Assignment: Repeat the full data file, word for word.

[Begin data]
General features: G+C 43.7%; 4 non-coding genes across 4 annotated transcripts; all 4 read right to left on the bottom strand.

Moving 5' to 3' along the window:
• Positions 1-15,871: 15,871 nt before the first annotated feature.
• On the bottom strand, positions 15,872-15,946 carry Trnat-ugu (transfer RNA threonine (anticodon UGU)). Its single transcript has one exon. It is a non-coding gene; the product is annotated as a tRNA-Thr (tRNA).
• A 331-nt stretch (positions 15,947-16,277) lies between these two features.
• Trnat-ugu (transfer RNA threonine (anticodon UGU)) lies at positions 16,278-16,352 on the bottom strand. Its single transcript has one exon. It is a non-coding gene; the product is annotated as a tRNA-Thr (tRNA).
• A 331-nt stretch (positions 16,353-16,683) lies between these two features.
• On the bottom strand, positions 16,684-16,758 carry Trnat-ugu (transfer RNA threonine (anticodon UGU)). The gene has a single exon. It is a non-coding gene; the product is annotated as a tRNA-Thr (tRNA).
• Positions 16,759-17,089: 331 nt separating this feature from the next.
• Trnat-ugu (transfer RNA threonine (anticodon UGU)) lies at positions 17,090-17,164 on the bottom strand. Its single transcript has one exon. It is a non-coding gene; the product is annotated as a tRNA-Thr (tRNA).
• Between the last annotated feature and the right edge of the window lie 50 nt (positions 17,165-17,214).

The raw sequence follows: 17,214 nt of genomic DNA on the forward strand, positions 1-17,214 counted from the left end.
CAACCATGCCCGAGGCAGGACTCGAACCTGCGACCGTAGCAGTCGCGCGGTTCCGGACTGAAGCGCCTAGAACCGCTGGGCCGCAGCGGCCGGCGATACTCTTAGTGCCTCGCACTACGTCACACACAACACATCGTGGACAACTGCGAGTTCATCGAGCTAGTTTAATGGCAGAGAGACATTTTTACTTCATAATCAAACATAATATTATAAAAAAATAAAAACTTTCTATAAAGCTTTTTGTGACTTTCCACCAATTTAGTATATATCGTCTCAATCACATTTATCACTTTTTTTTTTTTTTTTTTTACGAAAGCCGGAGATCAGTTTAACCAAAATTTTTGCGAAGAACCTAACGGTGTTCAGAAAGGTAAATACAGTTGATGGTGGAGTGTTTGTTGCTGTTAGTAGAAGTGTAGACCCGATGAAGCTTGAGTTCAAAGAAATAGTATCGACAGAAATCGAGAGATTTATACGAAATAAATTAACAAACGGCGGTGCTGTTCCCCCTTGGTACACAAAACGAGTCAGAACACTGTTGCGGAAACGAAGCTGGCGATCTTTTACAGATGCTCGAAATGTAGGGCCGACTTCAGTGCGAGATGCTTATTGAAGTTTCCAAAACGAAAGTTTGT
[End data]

General features: G+C 43.7%; 4 non-coding genes across 4 annotated transcripts; all 4 read right to left on the bottom strand.

Moving 5' to 3' along the window:
• Positions 1-15,871: 15,871 nt before the first annotated feature.
• On the bottom strand, positions 15,872-15,946 carry Trnat-ugu (transfer RNA threonine (anticodon UGU)). Its single transcript has one exon. It is a non-coding gene; the product is annotated as a tRNA-Thr (tRNA).
• A 331-nt stretch (positions 15,947-16,277) lies between these two features.
• Trnat-ugu (transfer RNA threonine (anticodon UGU)) lies at positions 16,278-16,352 on the bottom strand. Its single transcript has one exon. It is a non-coding gene; the product is annotated as a tRNA-Thr (tRNA).
• A 331-nt stretch (positions 16,353-16,683) lies between these two features.
• On the bottom strand, positions 16,684-16,758 carry Trnat-ugu (transfer RNA threonine (anticodon UGU)). The gene has a single exon. It is a non-coding gene; the product is annotated as a tRNA-Thr (tRNA).
• Positions 16,759-17,089: 331 nt separating this feature from the next.
• Trnat-ugu (transfer RNA threonine (anticodon UGU)) lies at positions 17,090-17,164 on the bottom strand. Its single transcript has one exon. It is a non-coding gene; the product is annotated as a tRNA-Thr (tRNA).
• Between the last annotated feature and the right edge of the window lie 50 nt (positions 17,165-17,214).

The raw sequence follows: 17,214 nt of genomic DNA on the forward strand, positions 1-17,214 counted from the left end.
CAACCATGCCCGAGGCAGGACTCGAACCTGCGACCGTAGCAGTCGCGCGGTTCCGGACTGAAGCGCCTAGAACCGCTGGGCCGCAGCGGCCGGCGATACTCTTAGTGCCTCGCACTACGTCACACACAACACATCGTGGACAACTGCGAGTTCATCGAGCTAGTTTAATGGCAGAGAGACATTTTTACTTCATAATCAAACATAATATTATAAAAAAATAAAAACTTTCTATAAAGCTTTTTGTGACTTTCCACCAATTTAGTATATATCGTCTCAATCACATTTATCACTTTTTTTTTTTTTTTTTTTACGAAAGCCGGAGATCAGTTTAACCAAAATTTTTGCGAAGAACCTAACGGTGTTCAGAAAGGTAAATACAGTTGATGGTGGAGTGTTTGTTGCTGTTAGTAGAAGTGTAGACCCGATGAAGCTTGAGTTCAAAGAAATAGTATCGACAGAAATCGAGAGATTTATACGAAATAAATTAACAAACGGCGGTGCTGTTCCCCCTTGGTACACAAAACGAGTCAGAACACTGTTGCGGAAACGAAGCTGGCGATCTTTTACAGATGCTCGAAATGTAGGGCCGACTTCAGTGCGAGATGCTTATTGAAGTTTCCAAAACGAAAGTTTGT